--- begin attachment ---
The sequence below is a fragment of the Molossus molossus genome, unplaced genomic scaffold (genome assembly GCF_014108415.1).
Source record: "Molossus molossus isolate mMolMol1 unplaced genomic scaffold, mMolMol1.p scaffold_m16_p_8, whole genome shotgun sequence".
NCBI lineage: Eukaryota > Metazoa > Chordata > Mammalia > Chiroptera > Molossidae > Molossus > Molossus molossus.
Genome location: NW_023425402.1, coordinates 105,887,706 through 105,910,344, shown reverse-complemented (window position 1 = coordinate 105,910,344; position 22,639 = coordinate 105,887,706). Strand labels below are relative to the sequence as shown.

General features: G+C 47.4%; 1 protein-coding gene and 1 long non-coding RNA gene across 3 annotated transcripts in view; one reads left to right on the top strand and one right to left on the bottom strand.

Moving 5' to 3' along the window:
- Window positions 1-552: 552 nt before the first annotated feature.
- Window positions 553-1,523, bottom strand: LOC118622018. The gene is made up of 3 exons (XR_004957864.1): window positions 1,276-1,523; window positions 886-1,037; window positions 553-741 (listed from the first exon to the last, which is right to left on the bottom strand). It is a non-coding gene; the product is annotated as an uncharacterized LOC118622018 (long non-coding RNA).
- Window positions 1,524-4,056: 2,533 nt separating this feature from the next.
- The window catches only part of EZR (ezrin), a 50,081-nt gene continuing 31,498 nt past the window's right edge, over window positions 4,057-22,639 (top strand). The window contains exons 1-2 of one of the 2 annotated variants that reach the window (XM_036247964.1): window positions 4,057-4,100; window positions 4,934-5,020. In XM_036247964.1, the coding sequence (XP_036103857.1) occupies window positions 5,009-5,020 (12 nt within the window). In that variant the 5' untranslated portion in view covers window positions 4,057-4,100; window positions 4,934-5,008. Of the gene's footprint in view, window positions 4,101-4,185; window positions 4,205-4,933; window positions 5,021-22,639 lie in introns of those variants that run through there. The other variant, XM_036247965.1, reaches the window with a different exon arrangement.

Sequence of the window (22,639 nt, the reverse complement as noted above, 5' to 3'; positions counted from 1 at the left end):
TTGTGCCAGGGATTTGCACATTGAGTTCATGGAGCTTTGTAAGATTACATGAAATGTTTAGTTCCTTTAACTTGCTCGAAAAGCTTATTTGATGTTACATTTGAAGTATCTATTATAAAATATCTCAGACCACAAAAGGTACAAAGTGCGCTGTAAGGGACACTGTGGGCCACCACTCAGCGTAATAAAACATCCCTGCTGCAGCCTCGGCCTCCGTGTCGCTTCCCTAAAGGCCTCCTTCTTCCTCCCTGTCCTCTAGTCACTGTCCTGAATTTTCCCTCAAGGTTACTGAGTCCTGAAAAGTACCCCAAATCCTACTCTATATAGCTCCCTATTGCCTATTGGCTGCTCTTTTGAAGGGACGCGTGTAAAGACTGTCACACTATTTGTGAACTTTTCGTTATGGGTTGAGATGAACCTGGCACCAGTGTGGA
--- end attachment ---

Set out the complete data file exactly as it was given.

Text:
The sequence below is a fragment of the Molossus molossus genome, unplaced genomic scaffold (genome assembly GCF_014108415.1).
Source record: "Molossus molossus isolate mMolMol1 unplaced genomic scaffold, mMolMol1.p scaffold_m16_p_8, whole genome shotgun sequence".
NCBI lineage: Eukaryota > Metazoa > Chordata > Mammalia > Chiroptera > Molossidae > Molossus > Molossus molossus.
Genome location: NW_023425402.1, coordinates 105,887,706 through 105,910,344, shown reverse-complemented (window position 1 = coordinate 105,910,344; position 22,639 = coordinate 105,887,706). Strand labels below are relative to the sequence as shown.

General features: G+C 47.4%; 1 protein-coding gene and 1 long non-coding RNA gene across 3 annotated transcripts in view; one reads left to right on the top strand and one right to left on the bottom strand.

Moving 5' to 3' along the window:
- Window positions 1-552: 552 nt before the first annotated feature.
- Window positions 553-1,523, bottom strand: LOC118622018. The gene is made up of 3 exons (XR_004957864.1): window positions 1,276-1,523; window positions 886-1,037; window positions 553-741 (listed from the first exon to the last, which is right to left on the bottom strand). It is a non-coding gene; the product is annotated as an uncharacterized LOC118622018 (long non-coding RNA).
- Window positions 1,524-4,056: 2,533 nt separating this feature from the next.
- The window catches only part of EZR (ezrin), a 50,081-nt gene continuing 31,498 nt past the window's right edge, over window positions 4,057-22,639 (top strand). The window contains exons 1-2 of one of the 2 annotated variants that reach the window (XM_036247964.1): window positions 4,057-4,100; window positions 4,934-5,020. In XM_036247964.1, the coding sequence (XP_036103857.1) occupies window positions 5,009-5,020 (12 nt within the window). In that variant the 5' untranslated portion in view covers window positions 4,057-4,100; window positions 4,934-5,008. Of the gene's footprint in view, window positions 4,101-4,185; window positions 4,205-4,933; window positions 5,021-22,639 lie in introns of those variants that run through there. The other variant, XM_036247965.1, reaches the window with a different exon arrangement.

Sequence of the window (22,639 nt, the reverse complement as noted above, 5' to 3'; positions counted from 1 at the left end):
TTGTGCCAGGGATTTGCACATTGAGTTCATGGAGCTTTGTAAGATTACATGAAATGTTTAGTTCCTTTAACTTGCTCGAAAAGCTTATTTGATGTTACATTTGAAGTATCTATTATAAAATATCTCAGACCACAAAAGGTACAAAGTGCGCTGTAAGGGACACTGTGGGCCACCACTCAGCGTAATAAAACATCCCTGCTGCAGCCTCGGCCTCCGTGTCGCTTCCCTAAAGGCCTCCTTCTTCCTCCCTGTCCTCTAGTCACTGTCCTGAATTTTCCCTCAAGGTTACTGAGTCCTGAAAAGTACCCCAAATCCTACTCTATATAGCTCCCTATTGCCTATTGGCTGCTCTTTTGAAGGGACGCGTGTAAAGACTGTCACACTATTTGTGAACTTTTCGTTATGGGTTGAGATGAACCTGGCACCAGTGTGGA